Obese People at More Risk of Developing Blood Cancer — Study
NEW YORK — Obese people are more likely to have a benign blood condition that often precedes multiple myeloma (a blood cancer of the plasma cells), according to new research.
Researchers found that weight, smoking habits and exercise may impact one’s likelihood of developing multiple myeloma.
The benign blood condition, called monoclonal gammopathy of undetermined significance (MGUS), is characterised by an abnormal protein produced by plasma cells, which is a known precursor to multiple myeloma. Most people with MGUS exhibit no significant symptoms and are not immediately ill.
Rather, the presence of MGUS serves as a warning to monitor for the potential development of more critical conditions, like multiple myeloma, that MGUS can turn into, said the study published in the journal Blood Advances.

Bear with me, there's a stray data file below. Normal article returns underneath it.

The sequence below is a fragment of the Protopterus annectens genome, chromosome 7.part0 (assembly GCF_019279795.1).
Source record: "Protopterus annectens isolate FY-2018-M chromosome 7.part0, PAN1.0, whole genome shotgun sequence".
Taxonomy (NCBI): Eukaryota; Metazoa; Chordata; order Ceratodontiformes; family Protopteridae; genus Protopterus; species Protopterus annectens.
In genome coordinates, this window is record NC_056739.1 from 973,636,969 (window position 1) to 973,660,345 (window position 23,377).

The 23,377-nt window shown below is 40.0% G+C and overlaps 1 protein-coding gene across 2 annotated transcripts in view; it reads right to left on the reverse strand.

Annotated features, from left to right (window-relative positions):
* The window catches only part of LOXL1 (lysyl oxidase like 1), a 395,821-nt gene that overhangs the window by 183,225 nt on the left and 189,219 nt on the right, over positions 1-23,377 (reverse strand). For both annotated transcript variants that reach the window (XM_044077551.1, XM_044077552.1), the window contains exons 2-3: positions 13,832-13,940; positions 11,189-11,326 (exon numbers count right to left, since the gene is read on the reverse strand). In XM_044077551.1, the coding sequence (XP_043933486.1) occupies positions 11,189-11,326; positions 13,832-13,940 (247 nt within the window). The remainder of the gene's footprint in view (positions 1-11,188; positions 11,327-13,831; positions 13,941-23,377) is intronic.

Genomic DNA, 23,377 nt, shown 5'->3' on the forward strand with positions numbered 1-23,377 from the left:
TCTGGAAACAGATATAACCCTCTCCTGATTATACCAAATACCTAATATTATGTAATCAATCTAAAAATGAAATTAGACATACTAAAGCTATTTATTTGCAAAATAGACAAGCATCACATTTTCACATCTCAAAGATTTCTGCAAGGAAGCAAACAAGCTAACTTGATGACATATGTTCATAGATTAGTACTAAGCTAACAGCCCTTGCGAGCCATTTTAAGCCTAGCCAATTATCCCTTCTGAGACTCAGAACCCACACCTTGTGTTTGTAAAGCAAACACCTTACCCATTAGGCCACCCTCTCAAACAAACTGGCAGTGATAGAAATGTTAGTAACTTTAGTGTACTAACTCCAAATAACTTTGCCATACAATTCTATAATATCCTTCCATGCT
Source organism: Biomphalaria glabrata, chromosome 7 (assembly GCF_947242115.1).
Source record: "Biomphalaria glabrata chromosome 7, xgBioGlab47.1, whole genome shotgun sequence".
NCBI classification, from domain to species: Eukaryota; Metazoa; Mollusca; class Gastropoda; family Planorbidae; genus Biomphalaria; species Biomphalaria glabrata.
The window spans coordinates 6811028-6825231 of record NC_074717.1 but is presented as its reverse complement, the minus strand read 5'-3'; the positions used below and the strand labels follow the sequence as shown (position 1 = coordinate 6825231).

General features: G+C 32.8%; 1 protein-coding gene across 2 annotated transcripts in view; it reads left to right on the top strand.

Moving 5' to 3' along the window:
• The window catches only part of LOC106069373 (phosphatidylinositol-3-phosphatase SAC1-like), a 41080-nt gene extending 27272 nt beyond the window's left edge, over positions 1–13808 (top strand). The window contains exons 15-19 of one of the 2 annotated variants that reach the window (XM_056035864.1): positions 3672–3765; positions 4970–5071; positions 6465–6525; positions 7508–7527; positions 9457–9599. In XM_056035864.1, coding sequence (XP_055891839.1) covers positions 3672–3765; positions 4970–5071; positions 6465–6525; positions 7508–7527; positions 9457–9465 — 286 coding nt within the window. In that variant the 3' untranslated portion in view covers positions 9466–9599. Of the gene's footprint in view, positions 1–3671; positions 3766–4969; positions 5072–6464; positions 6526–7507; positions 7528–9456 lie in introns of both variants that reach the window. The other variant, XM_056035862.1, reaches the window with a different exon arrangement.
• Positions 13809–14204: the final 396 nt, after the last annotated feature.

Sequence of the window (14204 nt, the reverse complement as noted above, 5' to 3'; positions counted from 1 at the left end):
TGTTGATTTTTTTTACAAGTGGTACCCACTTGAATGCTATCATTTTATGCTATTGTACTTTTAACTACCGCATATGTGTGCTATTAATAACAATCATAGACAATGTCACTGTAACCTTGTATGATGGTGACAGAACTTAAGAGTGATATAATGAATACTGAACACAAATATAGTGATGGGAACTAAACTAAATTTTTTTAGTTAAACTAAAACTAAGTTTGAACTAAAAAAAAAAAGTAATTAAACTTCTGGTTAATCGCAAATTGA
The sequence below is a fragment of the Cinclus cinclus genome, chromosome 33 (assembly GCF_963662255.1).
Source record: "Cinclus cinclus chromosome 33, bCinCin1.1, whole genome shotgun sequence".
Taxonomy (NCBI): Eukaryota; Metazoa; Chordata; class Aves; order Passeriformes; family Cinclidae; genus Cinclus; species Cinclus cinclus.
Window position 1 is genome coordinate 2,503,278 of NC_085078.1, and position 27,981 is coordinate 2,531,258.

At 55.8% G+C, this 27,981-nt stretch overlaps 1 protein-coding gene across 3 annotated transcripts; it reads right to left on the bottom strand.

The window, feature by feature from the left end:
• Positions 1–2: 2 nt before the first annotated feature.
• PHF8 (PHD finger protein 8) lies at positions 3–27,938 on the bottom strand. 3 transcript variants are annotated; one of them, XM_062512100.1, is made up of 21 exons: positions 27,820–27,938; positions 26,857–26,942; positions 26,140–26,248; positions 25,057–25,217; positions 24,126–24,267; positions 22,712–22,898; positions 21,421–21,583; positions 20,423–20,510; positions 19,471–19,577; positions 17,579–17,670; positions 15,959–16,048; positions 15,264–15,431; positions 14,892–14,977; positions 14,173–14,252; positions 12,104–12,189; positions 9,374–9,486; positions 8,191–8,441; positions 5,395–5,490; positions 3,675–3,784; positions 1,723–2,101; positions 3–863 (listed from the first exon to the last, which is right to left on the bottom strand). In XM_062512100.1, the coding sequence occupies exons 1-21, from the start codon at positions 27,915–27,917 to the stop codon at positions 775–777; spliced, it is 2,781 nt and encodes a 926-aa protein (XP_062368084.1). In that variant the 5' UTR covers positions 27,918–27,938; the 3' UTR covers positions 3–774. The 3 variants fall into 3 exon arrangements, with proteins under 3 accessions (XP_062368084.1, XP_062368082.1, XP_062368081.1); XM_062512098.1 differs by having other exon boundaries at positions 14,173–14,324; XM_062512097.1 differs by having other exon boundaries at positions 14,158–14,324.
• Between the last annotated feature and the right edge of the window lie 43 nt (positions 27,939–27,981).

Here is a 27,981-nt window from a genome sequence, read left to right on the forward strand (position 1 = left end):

“While significant advancements have been made in therapeutics for multiple myeloma, it remains an incurable disease, often diagnosed after patients have already experienced end-organ damage,” explained David Lee, an internal medicine resident at Massachusetts General Hospital.
“Our research group is focused on investigating risk factors and etiology of MGUS to better understand who may be at increased risk for developing MGUS and its progression to multiple myeloma,” he added.
Investigators enrolled 2,628 individuals who were at elevated risk of developing multiple myeloma, based on self-identified race and family history of hematologic malignancies. Participants were screened for MGUS.
After controlling for age, sex, race, education, and income, the team found that being obese was associated with 73 per cent higher odds of having MGUS, compared to individuals with normal weights.
However, highly active individuals (defined as doing the equivalent of running or jogging 45-60 minutes per day or more) were less likely to have MGUS even after adjusting for BMI class, whereas those who reported heavy smoking and short sleep were more likely to also have detectable levels of MGUS. While investigators found a strong correlation between MGUS, obesity, and lifestyle factors, they do not have enough evidence to assume causation.
“These results guide our future research in understanding the influence of modifiable risk factors, such as weight, exercise, and smoking, on cancer risk,” explained Dr Lee.